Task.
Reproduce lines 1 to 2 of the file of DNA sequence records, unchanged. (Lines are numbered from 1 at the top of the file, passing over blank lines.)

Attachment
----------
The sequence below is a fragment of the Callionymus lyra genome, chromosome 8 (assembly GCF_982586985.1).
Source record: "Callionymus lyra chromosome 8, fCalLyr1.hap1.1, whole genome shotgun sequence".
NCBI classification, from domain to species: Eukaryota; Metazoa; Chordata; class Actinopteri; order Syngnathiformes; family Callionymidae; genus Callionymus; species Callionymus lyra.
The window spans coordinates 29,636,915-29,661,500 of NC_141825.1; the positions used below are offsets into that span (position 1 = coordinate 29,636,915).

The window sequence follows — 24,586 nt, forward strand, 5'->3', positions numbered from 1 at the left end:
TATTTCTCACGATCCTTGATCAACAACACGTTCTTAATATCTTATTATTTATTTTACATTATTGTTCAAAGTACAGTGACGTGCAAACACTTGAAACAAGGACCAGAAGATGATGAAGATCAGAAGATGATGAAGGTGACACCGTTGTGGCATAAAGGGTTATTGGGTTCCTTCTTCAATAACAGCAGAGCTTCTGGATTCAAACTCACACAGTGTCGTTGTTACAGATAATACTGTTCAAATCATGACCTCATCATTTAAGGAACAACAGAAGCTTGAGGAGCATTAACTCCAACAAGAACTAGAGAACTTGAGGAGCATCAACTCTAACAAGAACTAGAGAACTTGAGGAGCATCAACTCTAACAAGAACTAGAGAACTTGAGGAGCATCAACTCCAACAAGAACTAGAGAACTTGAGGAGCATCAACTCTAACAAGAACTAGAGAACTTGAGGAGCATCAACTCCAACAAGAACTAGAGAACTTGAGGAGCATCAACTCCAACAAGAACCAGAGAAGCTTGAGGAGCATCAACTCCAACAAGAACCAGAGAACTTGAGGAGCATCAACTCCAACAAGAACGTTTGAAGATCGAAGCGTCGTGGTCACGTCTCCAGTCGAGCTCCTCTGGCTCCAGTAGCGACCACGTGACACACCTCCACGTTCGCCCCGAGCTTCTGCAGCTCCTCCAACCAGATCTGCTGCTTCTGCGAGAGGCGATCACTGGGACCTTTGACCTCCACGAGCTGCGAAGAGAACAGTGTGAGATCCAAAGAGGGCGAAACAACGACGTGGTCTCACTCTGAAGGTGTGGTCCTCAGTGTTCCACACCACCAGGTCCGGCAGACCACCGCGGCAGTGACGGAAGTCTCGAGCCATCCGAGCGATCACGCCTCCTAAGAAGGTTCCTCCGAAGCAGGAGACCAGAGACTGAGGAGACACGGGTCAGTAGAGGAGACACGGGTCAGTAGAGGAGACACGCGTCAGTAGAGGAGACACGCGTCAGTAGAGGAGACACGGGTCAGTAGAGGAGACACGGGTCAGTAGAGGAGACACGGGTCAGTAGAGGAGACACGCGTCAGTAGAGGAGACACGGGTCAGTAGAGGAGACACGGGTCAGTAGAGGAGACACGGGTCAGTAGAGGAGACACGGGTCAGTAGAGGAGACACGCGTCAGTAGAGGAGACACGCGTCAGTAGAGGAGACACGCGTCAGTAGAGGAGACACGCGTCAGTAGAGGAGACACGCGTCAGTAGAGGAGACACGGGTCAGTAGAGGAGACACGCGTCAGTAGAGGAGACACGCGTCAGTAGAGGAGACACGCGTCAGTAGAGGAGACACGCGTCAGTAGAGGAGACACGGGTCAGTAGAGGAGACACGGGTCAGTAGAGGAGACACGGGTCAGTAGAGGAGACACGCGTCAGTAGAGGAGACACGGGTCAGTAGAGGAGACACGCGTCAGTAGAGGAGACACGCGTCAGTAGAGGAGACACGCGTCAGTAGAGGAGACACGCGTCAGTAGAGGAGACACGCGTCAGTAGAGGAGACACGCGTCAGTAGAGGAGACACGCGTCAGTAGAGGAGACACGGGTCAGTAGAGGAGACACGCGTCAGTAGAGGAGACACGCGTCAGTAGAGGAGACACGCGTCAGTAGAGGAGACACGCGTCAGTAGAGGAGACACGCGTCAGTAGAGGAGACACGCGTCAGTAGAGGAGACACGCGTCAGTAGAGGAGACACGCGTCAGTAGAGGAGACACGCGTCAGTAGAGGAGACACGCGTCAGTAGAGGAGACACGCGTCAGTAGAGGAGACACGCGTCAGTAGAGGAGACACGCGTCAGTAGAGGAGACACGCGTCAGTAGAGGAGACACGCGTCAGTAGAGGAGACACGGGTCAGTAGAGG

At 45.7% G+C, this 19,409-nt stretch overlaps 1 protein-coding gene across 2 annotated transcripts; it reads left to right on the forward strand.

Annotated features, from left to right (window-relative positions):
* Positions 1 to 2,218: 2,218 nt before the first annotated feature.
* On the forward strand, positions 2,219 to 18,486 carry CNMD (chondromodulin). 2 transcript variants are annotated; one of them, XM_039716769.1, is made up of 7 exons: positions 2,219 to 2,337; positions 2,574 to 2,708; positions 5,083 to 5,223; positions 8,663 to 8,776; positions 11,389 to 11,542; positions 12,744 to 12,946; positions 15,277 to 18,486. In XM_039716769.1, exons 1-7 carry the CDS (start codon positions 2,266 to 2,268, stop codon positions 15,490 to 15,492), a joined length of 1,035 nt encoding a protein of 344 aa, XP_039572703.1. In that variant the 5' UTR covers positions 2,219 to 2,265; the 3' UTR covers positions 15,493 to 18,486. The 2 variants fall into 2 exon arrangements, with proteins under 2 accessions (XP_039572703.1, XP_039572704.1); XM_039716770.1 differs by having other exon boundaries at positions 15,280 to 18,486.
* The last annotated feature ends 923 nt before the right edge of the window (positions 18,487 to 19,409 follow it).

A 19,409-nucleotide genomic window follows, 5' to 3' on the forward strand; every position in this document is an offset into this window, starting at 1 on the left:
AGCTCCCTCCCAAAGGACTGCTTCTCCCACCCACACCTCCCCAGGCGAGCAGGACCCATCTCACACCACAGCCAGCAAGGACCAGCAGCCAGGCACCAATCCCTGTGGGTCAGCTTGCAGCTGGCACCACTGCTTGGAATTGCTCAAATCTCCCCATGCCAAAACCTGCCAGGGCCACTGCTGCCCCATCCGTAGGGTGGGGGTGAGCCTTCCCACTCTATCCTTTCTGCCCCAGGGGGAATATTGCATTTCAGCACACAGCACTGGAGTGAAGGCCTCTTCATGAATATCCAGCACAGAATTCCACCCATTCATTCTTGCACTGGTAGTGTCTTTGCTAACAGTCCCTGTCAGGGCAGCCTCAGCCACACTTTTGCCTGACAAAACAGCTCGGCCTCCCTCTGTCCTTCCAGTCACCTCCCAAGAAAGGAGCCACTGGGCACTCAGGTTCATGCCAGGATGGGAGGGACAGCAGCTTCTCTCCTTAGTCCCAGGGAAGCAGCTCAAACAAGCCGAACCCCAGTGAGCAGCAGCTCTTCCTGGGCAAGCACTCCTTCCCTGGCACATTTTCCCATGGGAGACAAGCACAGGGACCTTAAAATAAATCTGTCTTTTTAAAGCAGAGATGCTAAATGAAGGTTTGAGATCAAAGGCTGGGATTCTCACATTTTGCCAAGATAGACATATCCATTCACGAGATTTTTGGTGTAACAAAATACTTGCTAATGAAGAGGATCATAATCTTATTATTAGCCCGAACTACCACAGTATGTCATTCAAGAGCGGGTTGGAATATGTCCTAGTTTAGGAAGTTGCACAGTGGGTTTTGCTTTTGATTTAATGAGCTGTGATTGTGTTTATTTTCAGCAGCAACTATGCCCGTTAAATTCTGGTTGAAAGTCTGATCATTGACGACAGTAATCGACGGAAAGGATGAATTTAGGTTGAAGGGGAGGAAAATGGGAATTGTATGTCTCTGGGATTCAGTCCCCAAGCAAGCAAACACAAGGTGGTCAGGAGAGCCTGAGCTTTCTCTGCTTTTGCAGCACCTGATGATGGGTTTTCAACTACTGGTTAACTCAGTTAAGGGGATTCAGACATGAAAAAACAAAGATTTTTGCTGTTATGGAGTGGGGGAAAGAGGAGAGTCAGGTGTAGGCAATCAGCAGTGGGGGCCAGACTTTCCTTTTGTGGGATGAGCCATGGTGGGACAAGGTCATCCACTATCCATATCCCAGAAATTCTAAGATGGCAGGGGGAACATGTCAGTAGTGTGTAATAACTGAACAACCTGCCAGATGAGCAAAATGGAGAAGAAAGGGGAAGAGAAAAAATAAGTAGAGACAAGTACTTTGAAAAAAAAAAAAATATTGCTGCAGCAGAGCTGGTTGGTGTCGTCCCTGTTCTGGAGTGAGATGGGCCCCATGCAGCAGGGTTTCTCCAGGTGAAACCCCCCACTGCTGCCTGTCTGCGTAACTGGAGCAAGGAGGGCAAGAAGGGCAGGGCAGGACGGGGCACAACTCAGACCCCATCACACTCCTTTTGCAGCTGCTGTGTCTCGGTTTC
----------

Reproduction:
The sequence below is a fragment of the Callionymus lyra genome, chromosome 8 (assembly GCF_982586985.1).
Source record: "Callionymus lyra chromosome 8, fCalLyr1.hap1.1, whole genome shotgun sequence".